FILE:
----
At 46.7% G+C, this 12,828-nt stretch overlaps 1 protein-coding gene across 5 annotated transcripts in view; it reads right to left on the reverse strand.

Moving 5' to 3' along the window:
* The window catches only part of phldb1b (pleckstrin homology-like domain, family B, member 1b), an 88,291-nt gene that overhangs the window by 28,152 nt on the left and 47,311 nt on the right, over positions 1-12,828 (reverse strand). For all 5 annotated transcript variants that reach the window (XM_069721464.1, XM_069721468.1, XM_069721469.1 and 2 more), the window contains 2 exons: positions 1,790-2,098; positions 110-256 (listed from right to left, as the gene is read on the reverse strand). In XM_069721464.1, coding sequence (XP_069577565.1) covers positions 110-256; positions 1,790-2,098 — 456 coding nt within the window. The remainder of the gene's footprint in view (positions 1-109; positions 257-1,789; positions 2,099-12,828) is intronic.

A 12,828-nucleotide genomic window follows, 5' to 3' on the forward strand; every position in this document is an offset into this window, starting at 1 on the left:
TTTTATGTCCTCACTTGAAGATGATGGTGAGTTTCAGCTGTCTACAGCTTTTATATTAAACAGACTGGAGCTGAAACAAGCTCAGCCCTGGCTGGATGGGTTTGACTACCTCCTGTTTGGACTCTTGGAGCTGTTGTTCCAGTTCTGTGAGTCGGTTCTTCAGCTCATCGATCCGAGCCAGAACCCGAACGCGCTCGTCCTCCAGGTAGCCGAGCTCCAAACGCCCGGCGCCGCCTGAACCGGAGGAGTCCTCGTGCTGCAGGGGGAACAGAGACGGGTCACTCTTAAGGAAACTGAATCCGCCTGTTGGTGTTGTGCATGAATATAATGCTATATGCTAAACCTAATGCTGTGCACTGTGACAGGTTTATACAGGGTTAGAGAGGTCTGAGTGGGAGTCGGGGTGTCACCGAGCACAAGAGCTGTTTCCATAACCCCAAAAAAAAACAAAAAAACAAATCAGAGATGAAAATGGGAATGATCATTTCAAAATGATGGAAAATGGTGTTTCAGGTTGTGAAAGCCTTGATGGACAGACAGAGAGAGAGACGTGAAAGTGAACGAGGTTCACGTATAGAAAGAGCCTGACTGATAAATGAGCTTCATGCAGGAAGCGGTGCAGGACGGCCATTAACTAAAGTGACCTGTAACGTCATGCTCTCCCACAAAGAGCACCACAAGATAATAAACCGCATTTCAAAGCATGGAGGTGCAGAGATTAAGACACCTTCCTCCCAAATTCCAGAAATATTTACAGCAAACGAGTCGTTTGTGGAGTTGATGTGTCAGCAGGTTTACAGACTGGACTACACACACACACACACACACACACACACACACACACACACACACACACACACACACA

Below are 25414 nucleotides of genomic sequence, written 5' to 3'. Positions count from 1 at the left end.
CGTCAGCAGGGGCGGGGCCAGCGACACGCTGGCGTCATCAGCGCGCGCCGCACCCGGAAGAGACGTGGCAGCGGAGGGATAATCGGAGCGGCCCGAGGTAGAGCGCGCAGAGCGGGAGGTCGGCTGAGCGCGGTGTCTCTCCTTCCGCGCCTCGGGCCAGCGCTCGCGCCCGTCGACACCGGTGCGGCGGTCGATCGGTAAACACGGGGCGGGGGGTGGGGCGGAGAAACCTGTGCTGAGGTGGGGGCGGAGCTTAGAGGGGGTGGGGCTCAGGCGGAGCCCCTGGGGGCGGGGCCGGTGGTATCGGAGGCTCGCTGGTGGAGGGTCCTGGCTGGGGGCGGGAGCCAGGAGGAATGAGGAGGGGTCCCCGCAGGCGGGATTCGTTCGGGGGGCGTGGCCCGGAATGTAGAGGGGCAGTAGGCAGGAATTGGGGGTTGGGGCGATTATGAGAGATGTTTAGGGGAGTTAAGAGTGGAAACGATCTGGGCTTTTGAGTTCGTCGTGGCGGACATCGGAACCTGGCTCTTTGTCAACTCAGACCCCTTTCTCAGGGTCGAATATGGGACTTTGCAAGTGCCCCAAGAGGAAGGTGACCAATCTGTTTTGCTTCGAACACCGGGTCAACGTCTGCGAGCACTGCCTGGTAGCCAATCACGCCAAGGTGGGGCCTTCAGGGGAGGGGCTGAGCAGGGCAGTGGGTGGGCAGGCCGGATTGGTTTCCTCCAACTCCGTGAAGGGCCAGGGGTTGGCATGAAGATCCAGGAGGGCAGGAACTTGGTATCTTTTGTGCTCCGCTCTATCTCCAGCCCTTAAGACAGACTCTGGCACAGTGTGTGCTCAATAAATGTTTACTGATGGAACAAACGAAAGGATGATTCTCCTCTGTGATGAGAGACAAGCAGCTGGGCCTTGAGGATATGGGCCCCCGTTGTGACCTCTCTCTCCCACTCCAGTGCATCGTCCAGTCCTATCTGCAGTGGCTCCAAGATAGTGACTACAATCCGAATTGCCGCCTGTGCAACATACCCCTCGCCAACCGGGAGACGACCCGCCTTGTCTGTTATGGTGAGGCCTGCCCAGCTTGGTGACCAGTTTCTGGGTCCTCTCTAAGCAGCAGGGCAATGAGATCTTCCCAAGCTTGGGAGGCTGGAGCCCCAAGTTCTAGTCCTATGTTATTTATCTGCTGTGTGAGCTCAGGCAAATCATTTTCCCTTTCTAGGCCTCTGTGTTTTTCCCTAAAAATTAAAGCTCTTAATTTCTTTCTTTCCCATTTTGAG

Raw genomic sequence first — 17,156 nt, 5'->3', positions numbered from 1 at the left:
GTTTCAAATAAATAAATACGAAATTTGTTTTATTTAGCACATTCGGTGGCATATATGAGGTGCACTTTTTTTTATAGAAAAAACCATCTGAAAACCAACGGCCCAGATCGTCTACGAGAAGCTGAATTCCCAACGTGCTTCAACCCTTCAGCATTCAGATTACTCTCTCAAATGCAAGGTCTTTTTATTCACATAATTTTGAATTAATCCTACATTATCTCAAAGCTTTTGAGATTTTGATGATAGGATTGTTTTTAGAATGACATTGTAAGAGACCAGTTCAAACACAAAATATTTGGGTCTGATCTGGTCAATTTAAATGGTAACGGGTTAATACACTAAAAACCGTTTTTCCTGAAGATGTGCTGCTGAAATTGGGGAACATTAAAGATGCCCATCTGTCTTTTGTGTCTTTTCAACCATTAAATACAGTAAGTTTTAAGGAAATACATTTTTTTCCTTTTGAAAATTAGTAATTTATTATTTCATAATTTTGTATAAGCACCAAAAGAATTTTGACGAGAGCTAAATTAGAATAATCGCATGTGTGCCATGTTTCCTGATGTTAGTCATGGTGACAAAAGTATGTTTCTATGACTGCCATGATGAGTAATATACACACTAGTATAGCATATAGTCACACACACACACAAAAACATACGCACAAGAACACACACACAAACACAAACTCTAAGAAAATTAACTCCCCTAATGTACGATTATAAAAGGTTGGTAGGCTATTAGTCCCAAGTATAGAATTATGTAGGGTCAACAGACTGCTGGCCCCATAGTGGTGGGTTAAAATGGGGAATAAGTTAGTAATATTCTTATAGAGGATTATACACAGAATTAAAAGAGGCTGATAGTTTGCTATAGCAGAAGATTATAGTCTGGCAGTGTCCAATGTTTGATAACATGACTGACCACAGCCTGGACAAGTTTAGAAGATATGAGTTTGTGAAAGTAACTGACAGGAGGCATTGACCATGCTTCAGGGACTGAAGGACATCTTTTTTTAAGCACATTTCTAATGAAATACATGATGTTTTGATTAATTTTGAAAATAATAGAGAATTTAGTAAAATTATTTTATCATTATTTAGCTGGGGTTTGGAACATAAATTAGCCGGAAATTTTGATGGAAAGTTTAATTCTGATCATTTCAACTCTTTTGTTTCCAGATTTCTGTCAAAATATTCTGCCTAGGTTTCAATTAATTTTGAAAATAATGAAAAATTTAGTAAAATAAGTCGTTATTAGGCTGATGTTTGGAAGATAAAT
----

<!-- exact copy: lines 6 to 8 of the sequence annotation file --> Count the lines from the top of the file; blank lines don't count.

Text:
Below are 25414 nucleotides of genomic sequence, written 5' to 3'. Positions count from 1 at the left end.
CGTCAGCAGGGGCGGGGCCAGCGACACGCTGGCGTCATCAGCGCGCGCCGCACCCGGAAGAGACGTGGCAGCGGAGGGATAATCGGAGCGGCCCGAGGTAGAGCGCGCAGAGCGGGAGGTCGGCTGAGCGCGGTGTCTCTCCTTCCGCGCCTCGGGCCAGCGCTCGCGCCCGTCGACACCGGTGCGGCGGTCGATCGGTAAACACGGGGCGGGGGGTGGGGCGGAGAAACCTGTGCTGAGGTGGGGGCGGAGCTTAGAGGGGGTGGGGCTCAGGCGGAGCCCCTGGGGGCGGGGCCGGTGGTATCGGAGGCTCGCTGGTGGAGGGTCCTGGCTGGGGGCGGGAGCCAGGAGGAATGAGGAGGGGTCCCCGCAGGCGGGATTCGTTCGGGGGGCGTGGCCCGGAATGTAGAGGGGCAGTAGGCAGGAATTGGGGGTTGGGGCGATTATGAGAGATGTTTAGGGGAGTTAAGAGTGGAAACGATCTGGGCTTTTGAGTTCGTCGTGGCGGACATCGGAACCTGGCTCTTTGTCAACTCAGACCCCTTTCTCAGGGTCGAATATGGGACTTTGCAAGTGCCCCAAGAGGAAGGTGACCAATCTGTTTTGCTTCGAACACCGGGTCAACGTCTGCGAGCACTGCCTGGTAGCCAATCACGCCAAGGTGGGGCCTTCAGGGGAGGGGCTGAGCAGGGCAGTGGGTGGGCAGGCCGGATTGGTTTCCTCCAACTCCGTGAAGGGCCAGGGGTTGGCATGAAGATCCAGGAGGGCAGGAACTTGGTATCTTTTGTGCTCCGCTCTATCTCCAGCCCTTAAGACAGACTCTGGCACAGTGTGTGCTCAATAAATGTTTACTGATGGAACAAACGAAAGGATGATTCTCCTCTGTGATGAGAGACAAGCAGCTGGGCCTTGAGGATATGGGCCCCCGTTGTGACCTCTCTCTCCCACTCCAGTGCATCGTCCAGTCCTATCTGCAGTGGCTCCAAGATAGTGACTACAATCCGAATTGCCGCCTGTGCAACATACCCCTCGCCAACCGGGAGACGACCCGCCTTGTCTGTTATGGTGAGGCCTGCCCAGCTTGGTGACCAGTTTCTGGGTCCTCTCTAAGCAGCAGGGCAATGAGATCTTCCCAAGCTTGGGAGGCTGGAGCCCCAAGTTCTAGTCCTATGTTATTTATCTGCTGTGTGAGCTCAGGCAAATCATTTTCCCTTTCTAGGCCTCTGTGTTTTTCCCTAAAAATTAAAGCTCTTAATTTCTTTCTTTCCCATTTTGAG

Raw genomic sequence first — 17,156 nt, 5'->3', positions numbered from 1 at the left: